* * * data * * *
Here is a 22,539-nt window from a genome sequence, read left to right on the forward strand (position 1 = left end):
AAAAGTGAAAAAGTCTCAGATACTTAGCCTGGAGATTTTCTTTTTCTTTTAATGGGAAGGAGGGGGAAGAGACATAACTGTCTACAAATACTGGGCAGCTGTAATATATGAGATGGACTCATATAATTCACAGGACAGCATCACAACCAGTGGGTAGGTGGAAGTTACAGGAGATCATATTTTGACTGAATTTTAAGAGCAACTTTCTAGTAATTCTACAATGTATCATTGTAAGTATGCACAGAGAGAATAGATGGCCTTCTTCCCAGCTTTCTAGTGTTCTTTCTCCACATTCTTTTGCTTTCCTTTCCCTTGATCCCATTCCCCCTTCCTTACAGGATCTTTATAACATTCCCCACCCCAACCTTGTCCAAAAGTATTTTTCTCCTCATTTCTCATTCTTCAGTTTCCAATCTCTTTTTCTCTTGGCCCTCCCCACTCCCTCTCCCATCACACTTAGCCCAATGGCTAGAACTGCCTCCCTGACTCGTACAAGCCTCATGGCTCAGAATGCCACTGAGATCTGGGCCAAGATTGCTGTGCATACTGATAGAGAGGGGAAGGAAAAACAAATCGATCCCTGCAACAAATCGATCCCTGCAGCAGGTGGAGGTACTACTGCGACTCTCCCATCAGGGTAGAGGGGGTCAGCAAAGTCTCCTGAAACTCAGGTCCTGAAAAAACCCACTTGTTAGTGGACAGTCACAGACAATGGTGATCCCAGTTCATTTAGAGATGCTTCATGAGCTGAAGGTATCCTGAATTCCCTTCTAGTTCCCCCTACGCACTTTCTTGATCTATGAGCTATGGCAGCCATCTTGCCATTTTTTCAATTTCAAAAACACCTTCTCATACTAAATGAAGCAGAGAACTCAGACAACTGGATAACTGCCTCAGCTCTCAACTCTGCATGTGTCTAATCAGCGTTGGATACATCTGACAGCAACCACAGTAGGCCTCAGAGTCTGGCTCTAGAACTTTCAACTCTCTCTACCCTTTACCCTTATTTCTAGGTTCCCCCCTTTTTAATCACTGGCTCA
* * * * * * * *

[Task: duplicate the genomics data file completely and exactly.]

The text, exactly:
Here is a 22,539-nt window from a genome sequence, read left to right on the forward strand (position 1 = left end):
AAAAGTGAAAAAGTCTCAGATACTTAGCCTGGAGATTTTCTTTTTCTTTTAATGGGAAGGAGGGGGAAGAGACATAACTGTCTACAAATACTGGGCAGCTGTAATATATGAGATGGACTCATATAATTCACAGGACAGCATCACAACCAGTGGGTAGGTGGAAGTTACAGGAGATCATATTTTGACTGAATTTTAAGAGCAACTTTCTAGTAATTCTACAATGTATCATTGTAAGTATGCACAGAGAGAATAGATGGCCTTCTTCCCAGCTTTCTAGTGTTCTTTCTCCACATTCTTTTGCTTTCCTTTCCCTTGATCCCATTCCCCCTTCCTTACAGGATCTTTATAACATTCCCCACCCCAACCTTGTCCAAAAGTATTTTTCTCCTCATTTCTCATTCTTCAGTTTCCAATCTCTTTTTCTCTTGGCCCTCCCCACTCCCTCTCCCATCACACTTAGCCCAATGGCTAGAACTGCCTCCCTGACTCGTACAAGCCTCATGGCTCAGAATGCCACTGAGATCTGGGCCAAGATTGCTGTGCATACTGATAGAGAGGGGAAGGAAAAACAAATCGATCCCTGCAACAAATCGATCCCTGCAGCAGGTGGAGGTACTACTGCGACTCTCCCATCAGGGTAGAGGGGGTCAGCAAAGTCTCCTGAAACTCAGGTCCTGAAAAAACCCACTTGTTAGTGGACAGTCACAGACAATGGTGATCCCAGTTCATTTAGAGATGCTTCATGAGCTGAAGGTATCCTGAATTCCCTTCTAGTTCCCCCTACGCACTTTCTTGATCTATGAGCTATGGCAGCCATCTTGCCATTTTTTCAATTTCAAAAACACCTTCTCATACTAAATGAAGCAGAGAACTCAGACAACTGGATAACTGCCTCAGCTCTCAACTCTGCATGTGTCTAATCAGCGTTGGATACATCTGACAGCAACCACAGTAGGCCTCAGAGTCTGGCTCTAGAACTTTCAACTCTCTCTACCCTTTACCCTTATTTCTAGGTTCCCCCCTTTTTAATCACTGGCTCA